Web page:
Introduction: What they say
A study from the Department of Immunology, University of Washington, Seattle, WA 98109, USA; Center for Innate Immunity and Immune Disease, University of Washington, Seattle, WA 98109, USA shows that “RIPK3 Restricts Viral Pathogenesis via Cell Death-Independent Neuroinflammation.” This research paper was published, in the 30 March 2017 issue of the journal “Cell” [One of the best research journals in General biology with an I.F of 28.710], by Prof. Andrew Oberst, Brian P. Daniels and others.
What we say:
On the foundation of this interesting finding, Dr L Boominathan PhD, Director-cum-chief Scientist of GBMD, reports that: Antiviral therapy against Neuroinvasive West Nile virus: Nimodipine, an anti-hypertensive agent, increases the expression of RIPK3, promotes chemokines production, inhibits neuroinflammation, and restricts neuroinvasive West Nile virus production and pathogenesis in neurons via up regulation of its target gene
What is known?
Prof. Andrew Oberst’s research team has recently shown that mice deficient in Receptor-interacting protein kinase-3 (RIPK3): a) are highly susceptible to neuroinvasive West Nile virus (WNV); b) poorly induce chemokine expression in neurons; and c) poorly recruit T lymphocytes and inflammatory myeloid cells in central nervous system (CNS).
From research findings to Therapeutic opportunity:
This study suggests, for the first time, that the anti-hypertensive medication Nimodipine may aid in attenuating the replication of RNA viruses such as neuroinvasive West Nile virus (WNV).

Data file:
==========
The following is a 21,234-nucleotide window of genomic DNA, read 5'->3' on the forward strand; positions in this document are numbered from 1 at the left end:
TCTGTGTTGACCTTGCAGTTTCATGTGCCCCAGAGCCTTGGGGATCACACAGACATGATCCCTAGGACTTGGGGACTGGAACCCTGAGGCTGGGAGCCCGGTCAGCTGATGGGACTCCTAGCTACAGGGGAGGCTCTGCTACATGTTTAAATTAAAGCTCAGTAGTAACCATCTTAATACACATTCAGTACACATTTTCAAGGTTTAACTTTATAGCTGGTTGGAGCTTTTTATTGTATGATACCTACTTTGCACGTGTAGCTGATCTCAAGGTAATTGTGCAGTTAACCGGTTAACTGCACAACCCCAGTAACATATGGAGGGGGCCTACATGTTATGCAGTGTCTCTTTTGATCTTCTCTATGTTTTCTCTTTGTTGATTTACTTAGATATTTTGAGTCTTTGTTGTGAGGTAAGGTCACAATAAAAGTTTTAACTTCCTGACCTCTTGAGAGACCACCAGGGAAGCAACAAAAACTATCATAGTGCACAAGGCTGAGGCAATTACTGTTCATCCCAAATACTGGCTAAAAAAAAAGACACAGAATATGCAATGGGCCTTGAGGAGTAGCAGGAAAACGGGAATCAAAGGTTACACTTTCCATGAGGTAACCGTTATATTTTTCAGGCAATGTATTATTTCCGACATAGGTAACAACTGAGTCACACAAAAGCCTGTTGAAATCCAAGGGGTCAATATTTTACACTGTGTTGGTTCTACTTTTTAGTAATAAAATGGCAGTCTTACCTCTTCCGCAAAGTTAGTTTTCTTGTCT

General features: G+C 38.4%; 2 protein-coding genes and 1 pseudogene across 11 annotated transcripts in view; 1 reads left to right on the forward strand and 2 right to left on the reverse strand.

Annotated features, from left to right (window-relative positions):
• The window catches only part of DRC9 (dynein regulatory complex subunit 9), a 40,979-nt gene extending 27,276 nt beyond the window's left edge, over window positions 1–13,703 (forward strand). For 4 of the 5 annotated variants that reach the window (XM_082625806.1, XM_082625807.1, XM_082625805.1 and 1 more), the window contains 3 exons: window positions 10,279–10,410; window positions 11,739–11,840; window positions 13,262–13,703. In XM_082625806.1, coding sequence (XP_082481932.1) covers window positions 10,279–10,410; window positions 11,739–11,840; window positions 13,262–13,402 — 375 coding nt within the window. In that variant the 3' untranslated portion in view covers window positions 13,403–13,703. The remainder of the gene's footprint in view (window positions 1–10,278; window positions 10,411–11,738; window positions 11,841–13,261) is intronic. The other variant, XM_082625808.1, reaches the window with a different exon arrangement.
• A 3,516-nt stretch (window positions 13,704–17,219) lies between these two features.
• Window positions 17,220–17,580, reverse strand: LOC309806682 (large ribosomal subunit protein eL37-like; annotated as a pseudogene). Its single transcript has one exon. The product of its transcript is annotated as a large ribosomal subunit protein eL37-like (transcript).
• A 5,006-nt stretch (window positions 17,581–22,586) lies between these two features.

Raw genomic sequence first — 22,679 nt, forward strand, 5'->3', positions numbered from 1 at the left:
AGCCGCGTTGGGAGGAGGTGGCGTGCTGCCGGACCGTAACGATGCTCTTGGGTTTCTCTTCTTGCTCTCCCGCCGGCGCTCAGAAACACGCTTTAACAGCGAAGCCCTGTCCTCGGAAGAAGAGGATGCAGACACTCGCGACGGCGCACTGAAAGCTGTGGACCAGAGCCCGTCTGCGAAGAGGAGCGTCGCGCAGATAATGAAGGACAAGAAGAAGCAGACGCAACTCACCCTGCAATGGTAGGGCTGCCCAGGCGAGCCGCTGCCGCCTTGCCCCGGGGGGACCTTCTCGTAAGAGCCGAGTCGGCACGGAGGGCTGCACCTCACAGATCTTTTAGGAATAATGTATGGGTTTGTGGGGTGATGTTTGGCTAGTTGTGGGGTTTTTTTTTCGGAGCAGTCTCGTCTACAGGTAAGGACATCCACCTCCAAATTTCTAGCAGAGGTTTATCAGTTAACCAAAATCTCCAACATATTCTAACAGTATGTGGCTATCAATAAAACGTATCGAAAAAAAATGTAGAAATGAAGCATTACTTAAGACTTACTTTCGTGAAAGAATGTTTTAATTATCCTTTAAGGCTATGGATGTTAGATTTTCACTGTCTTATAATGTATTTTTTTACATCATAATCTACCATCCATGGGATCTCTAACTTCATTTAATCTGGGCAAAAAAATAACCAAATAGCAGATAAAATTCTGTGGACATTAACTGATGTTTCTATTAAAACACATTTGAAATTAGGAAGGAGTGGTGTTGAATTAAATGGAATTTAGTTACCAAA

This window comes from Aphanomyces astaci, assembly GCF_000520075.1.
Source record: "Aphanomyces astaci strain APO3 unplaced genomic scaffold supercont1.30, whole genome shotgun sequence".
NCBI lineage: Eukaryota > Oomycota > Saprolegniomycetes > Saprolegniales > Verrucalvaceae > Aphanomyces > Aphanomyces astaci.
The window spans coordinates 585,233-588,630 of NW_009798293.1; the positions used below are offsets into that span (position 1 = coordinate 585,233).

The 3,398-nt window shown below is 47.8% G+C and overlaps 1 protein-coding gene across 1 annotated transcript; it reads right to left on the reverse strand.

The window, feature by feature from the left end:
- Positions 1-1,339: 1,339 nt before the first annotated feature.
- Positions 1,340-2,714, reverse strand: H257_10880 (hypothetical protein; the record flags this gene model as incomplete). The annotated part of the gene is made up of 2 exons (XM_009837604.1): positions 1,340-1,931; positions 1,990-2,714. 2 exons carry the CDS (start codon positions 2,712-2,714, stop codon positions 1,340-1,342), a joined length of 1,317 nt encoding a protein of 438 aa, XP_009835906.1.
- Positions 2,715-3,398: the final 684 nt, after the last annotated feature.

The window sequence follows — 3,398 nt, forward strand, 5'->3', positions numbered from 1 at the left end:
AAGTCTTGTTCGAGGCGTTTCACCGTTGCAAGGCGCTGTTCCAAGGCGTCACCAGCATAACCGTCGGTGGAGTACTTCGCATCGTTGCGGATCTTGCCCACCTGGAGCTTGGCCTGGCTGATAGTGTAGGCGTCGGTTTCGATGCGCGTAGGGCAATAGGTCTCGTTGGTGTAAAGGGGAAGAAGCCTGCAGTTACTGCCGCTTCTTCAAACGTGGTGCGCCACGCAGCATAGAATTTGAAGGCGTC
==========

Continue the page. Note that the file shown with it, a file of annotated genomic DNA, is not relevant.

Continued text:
Nimodipine, by increasing the expression of its target gene, it may increase the expression of RIPK3 (Figure 1). Thereby, it may: (1) augment chemokine levels; (2) trigger neuroinflammation; (3) stall neuroinvasive West Nile virus replication; (4) promote clearance of neuroinvasive West Nile virus (WNV); and (5) strengthen antiviral immunity against RNA viruses.
Thus, pharmacological formulations encompassing “Nimodipine or its analogues, either alone or in combination with any of the known antiviral compounds“ may be used to treat infections caused by neuroinvasive West Nile virus (Figures 1-2 ).
Details of the research findings:
Idea Proposed/Formulated (with experimental evidence) by: Dr L Boominathan Ph.D.
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Undisclosed mechanistic information: How does Nimodipine increase the expression of Receptor-interacting protein kinase-3 (RIPK3)?
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Citation: Boominathan, L., Antiviral therapy against Neuroinvasive West Nile virus: Nimodipine, an anti-hypertensive agent, increases the expression of RIPK3, promotes chemokines production, inhibits neuroinflammation, and restricts neuroinvasive West Nile virus production and pathogenesis in neurons via up regulation of its target gene, 7/January/2017, 10.37 pm, Genome-2-Bio-Medicine Discovery center (GBMD), http://genomediscovery.org
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